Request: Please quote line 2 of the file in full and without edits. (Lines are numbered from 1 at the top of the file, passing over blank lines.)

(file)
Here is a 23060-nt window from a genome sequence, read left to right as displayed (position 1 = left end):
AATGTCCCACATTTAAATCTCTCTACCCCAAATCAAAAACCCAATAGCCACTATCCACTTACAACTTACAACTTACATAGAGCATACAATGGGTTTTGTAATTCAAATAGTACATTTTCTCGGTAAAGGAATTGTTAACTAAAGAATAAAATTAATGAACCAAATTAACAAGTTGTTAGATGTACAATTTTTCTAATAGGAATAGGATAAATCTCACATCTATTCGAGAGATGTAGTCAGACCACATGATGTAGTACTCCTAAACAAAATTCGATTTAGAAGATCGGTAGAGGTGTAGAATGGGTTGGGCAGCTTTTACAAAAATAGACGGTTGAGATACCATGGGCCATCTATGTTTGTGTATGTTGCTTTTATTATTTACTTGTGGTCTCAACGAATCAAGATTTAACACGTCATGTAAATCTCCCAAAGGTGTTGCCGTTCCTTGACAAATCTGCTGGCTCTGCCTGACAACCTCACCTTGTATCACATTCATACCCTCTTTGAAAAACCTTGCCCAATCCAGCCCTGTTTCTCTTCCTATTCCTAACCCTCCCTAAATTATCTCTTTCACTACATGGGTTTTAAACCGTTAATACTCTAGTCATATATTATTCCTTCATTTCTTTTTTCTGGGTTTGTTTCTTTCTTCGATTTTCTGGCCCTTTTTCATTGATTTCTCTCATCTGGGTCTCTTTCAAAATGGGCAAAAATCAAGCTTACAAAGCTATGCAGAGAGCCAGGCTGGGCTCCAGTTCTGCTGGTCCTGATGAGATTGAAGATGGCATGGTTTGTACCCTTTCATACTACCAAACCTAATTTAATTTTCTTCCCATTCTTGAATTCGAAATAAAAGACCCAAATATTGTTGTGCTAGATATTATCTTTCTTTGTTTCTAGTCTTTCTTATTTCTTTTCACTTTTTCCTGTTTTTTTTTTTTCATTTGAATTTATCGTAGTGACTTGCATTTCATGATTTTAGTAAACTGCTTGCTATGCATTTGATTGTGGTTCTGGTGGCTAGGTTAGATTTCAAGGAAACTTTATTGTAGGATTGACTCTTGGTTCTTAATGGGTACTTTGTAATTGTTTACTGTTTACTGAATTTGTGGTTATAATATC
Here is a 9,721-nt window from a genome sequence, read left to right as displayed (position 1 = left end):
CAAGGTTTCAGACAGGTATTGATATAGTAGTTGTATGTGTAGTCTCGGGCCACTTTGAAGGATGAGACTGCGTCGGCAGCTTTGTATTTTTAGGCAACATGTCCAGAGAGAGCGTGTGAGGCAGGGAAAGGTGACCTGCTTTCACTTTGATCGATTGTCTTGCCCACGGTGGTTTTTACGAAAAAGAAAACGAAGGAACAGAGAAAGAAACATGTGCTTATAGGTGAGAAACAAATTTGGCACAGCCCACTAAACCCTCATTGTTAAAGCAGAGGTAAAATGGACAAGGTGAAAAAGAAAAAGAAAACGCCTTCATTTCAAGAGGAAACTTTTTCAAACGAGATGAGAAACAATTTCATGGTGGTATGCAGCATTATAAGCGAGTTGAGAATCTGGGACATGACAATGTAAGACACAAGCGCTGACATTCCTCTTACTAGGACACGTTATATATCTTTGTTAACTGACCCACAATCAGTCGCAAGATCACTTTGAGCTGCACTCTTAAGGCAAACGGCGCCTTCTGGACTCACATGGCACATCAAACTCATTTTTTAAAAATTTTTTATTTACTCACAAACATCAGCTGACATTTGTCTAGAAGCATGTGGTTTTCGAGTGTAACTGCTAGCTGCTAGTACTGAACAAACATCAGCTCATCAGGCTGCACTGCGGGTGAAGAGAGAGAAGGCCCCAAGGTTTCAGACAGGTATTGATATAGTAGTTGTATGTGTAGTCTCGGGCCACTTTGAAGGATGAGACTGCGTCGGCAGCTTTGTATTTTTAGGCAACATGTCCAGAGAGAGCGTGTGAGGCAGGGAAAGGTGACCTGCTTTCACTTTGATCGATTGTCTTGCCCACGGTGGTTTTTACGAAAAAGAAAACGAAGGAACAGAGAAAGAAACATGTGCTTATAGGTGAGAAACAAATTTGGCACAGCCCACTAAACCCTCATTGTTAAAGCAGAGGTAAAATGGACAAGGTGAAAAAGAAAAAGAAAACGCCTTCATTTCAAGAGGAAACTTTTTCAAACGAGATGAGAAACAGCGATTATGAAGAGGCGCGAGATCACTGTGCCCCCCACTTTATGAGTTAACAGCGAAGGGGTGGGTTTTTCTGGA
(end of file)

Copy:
AATGTCCCACATTTAAATCTCTCTACCCCAAATCAAAAACCCAATAGCCACTATCCACTTACAACTTACAACTTACATAGAGCATACAATGGGTTTTGTAATTCAAATAGTACATTTTCTCGGTAAAGGAATTGTTAACTAAAGAATAAAATTAATGAACCAAATTAACAAGTTGTTAGATGTACAATTTTTCTAATAGGAATAGGATAAATCTCACATCTATTCGAGAGATGTAGTCAGACCACATGATGTAGTACTCCTAAACAAAATTCGATTTAGAAGATCGGTAGAGGTGTAGAATGGGTTGGGCAGCTTTTACAAAAATAGACGGTTGAGATACCATGGGCCATCTATGTTTGTGTATGTTGCTTTTATTATTTACTTGTGGTCTCAACGAATCAAGATTTAACACGTCATGTAAATCTCCCAAAGGTGTTGCCGTTCCTTGACAAATCTGCTGGCTCTGCCTGACAACCTCACCTTGTATCACATTCATACCCTCTTTGAAAAACCTTGCCCAATCCAGCCCTGTTTCTCTTCCTATTCCTAACCCTCCCTAAATTATCTCTTTCACTACATGGGTTTTAAACCGTTAATACTCTAGTCATATATTATTCCTTCATTTCTTTTTTCTGGGTTTGTTTCTTTCTTCGATTTTCTGGCCCTTTTTCATTGATTTCTCTCATCTGGGTCTCTTTCAAAATGGGCAAAAATCAAGCTTACAAAGCTATGCAGAGAGCCAGGCTGGGCTCCAGTTCTGCTGGTCCTGATGAGATTGAAGATGGCATGGTTTGTACCCTTTCATACTACCAAACCTAATTTAATTTTCTTCCCATTCTTGAATTCGAAATAAAAGACCCAAATATTGTTGTGCTAGATATTATCTTTCTTTGTTTCTAGTCTTTCTTATTTCTTTTCACTTTTTCCTGTTTTTTTTTTTTCATTTGAATTTATCGTAGTGACTTGCATTTCATGATTTTAGTAAACTGCTTGCTATGCATTTGATTGTGGTTCTGGTGGCTAGGTTAGATTTCAAGGAAACTTTATTGTAGGATTGACTCTTGGTTCTTAATGGGTACTTTGTAATTGTTTACTGTTTACTGAATTTGTGGTTATAATATC